Onus on King for the mess in Nepal

This has reference to H.K. Dua’s front-page editorial
King vs. people” (April 23) and another editorial
King climbs down” (April 26). King Gyanedra Bir Bikram Shah Dev of Nepal is solely responsible for the serious political crisis prevailing in the Himalyan Kingdom.

The King failed to read the writing on the wall correctly and imposed autocratic rule by dismissing the democratically elected government. He put all the public leaders behind bars and took measures to restore peace which proved counter productive. He suppressed the democratic process with an iron hand which triggered his nemesis.

England has the finest example where monarchy and democracy co-exist; they are never at daggers drawn with each other. The queen is the nominal head the country where all powers rests with Parliament.

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Owing to India’s concerted efforts, Nepal’s power-hungry monarch conceded to hand over power to the political leaders — a move dubbed as “too little, too late”. The King is merely a prisoner in his palace and he disparately fought a losing battle.

KARNAIL SINGH, Sunny Enclave (Kharar)


When the French Revolution sparked, William Wordsworth, went into ecstasy and sang the paean, Bliss was it that dawn to be alive,/ But to be young was very heaven.

The guillotine, which slashed the necks of the King and Queen, didn’t spare either Danton or Robespierre. Such scenes repeated till Napoleon mowed down the last of the revolutionaries. In the Bolshevik uprising, not only Nicholas II with family was erased, even Lenin’s comrade, Trotsky, followed later. The Spanish Civil War slapped Franco’s dictatorship.

Nepal’s chief actors are the King, the seven-party alliance and the Maoists. Nepal has a historical fraternity besides a common border with India. Gurkha soldiers fill the ranks of India’s army.

Now that democracy has been restored in Nepal with the revival of Parliament and appointment of Mr Girija Prasad Koirala as the new Prime Minister, stability in Nepal is in India’s interest.

V.I.K. SHARMA, Jalandhar


The whole world witnessed the turmoil in Nepal with great concern because it does matter to all, in particular to India. The King dissolved Parliament on the pretext that the Maoists were getting heavy on Nepal and the elected  government was unable to tackle the menace.

The King’s blunder was that he never listened to people’s voice. As a result, all the political parties and people stood against him; the Maoists were already fighting against him. Now since the King has bowed to people’s pressure, belated though, democracy has been restored in Nepal.

Now that Mr G.P. Koirala has taken over as the new Prime Minister, his government should work efficiently and diligently to take the country forward.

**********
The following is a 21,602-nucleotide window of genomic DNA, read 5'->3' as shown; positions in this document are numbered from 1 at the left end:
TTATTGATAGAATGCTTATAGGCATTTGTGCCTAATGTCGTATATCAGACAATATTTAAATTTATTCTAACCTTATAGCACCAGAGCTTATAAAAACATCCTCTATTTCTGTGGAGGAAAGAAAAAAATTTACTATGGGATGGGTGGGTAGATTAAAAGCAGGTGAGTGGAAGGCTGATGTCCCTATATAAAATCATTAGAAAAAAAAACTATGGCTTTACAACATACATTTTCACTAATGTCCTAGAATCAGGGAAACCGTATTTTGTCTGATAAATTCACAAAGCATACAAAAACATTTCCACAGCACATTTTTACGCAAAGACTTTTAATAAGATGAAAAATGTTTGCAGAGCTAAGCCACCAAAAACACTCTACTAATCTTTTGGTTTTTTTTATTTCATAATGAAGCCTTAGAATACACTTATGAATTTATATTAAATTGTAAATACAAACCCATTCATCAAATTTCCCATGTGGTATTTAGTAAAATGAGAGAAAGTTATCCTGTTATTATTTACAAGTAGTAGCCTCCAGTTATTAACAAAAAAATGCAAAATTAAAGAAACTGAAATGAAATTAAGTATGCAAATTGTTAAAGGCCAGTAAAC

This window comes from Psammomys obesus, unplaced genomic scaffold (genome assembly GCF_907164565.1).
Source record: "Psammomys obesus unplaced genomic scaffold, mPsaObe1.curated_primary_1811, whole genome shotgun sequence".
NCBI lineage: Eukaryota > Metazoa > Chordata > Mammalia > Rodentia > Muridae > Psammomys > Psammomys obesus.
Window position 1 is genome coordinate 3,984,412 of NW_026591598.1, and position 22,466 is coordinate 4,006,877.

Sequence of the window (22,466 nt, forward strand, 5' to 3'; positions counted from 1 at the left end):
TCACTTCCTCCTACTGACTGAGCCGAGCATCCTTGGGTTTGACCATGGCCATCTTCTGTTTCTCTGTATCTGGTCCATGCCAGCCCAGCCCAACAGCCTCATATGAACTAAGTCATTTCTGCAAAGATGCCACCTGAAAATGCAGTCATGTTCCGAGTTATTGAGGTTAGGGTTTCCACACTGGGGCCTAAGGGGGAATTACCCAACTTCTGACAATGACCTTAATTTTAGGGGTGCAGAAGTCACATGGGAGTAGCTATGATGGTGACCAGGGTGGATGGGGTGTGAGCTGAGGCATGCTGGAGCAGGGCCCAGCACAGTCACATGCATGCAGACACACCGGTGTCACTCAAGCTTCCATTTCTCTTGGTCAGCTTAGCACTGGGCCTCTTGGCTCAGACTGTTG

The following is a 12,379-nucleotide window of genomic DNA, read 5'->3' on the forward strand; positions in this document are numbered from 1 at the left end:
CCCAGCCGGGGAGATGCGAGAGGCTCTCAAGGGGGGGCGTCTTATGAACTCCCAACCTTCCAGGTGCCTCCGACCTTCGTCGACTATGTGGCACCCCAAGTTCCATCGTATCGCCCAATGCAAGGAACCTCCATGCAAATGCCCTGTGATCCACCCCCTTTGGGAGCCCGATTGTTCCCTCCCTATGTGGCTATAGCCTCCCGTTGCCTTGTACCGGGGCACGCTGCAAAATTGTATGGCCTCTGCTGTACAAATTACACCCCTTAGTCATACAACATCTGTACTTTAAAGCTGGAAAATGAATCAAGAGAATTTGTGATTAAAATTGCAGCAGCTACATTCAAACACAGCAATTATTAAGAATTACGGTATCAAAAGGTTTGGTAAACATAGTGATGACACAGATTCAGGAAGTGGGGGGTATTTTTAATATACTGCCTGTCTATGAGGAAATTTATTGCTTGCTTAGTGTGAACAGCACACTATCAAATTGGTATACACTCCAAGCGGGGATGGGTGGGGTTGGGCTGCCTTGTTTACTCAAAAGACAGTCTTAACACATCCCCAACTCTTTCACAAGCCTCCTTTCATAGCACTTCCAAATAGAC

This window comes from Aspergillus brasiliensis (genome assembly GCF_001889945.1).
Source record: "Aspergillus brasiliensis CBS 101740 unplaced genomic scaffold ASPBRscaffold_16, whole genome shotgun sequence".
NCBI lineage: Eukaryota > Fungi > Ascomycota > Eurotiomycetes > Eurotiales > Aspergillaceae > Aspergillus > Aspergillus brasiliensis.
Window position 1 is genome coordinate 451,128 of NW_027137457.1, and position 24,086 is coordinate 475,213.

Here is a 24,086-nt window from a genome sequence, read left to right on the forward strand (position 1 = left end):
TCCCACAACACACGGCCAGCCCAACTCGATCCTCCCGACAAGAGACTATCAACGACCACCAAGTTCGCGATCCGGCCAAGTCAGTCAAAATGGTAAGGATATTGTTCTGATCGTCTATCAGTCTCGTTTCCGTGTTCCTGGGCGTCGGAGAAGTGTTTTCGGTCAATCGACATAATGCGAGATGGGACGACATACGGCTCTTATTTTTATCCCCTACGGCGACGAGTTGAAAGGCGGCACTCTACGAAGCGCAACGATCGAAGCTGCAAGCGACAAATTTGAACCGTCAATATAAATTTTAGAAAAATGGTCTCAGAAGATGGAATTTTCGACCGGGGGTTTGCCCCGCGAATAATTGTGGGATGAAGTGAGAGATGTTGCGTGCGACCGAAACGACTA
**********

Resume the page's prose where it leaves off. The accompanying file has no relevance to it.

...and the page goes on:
At the right time, Mr Dua had given a sagacious piece of advice to the powers-that-be in New Delhi to support the people of Nepal in their hour of crisis. The maxim Vox Populi Vox Dei holds good universally.

The idea of military support to Nepal will prove highly detrimental to secular India. Let us be wiser from our experience with the Indian Peace Keeping Force in Sri Lanka.



I appreciate Mr Dua’s front-page editorial “King vs People”. Generally, wisdom dawns on the Kings late. And when it does, it comes in a small measure. This has exactly what has happened in the case of the beleaguered King of Nepal. The subsequent editorials in The Tribune on the developments in this little Himalayan kingdom are well reasoned and worth reading.


India should learn from US

Recently, Randy Cunningham, a former Congressman from California, was convicted for accepting bribes and gifts and sentenced to eight years and four months in prison. This is the longest term imposed on a current or former US member of Congress in modern history.

He was also ordered to pay $1.8 million in restitution for back taxes and forfeit $1.85 million in valuables he received as kickbacks. The judge in this case, while crediting Cunningham for his military service and for taking responsibility, questioned why he felt compelled to betray his constituents and his colleagues.

“You weren’t wet. You weren’t cold. You weren’t hungry and yet you did these things”, the judge said. “…you have undermined the opportunity that honest politicians have to do a good job”.

There are so many Randy Cunninghams all over India who have abused their position, but not one of them has ever been convicted and sent to prison. This explains why one country is so rich and the other is so poor.


Election improper

This has reference to Gen V.P. Malik’s book extract on Kargil war (April 22) and
Dr M.S. Gill’s rejoinder (April 24). The Election Commission’s announcement of parliamentary elections in the midst of the Kargil crisis was improper. In the given situation, the Army Chief had the right to express his concern.

Gen Malik has rightly highlighted the apathy to the military leadership by political masters and other institutions (here the CEC) when the country was still at war. He did not mean to question or infringe or dilute the autonomous authority of the CEC.

Gen Malik’s assertion reinforces the fact that due calibration and coordination at top level leadership — military, political and other institutions like the CEC — was found wanting even during a national crisis like the Kargil conflict. I don’t think Gen Malik caused any aspirations on the CEC.

Lt-Col BACHITTAR SINGH (retd), Mohali


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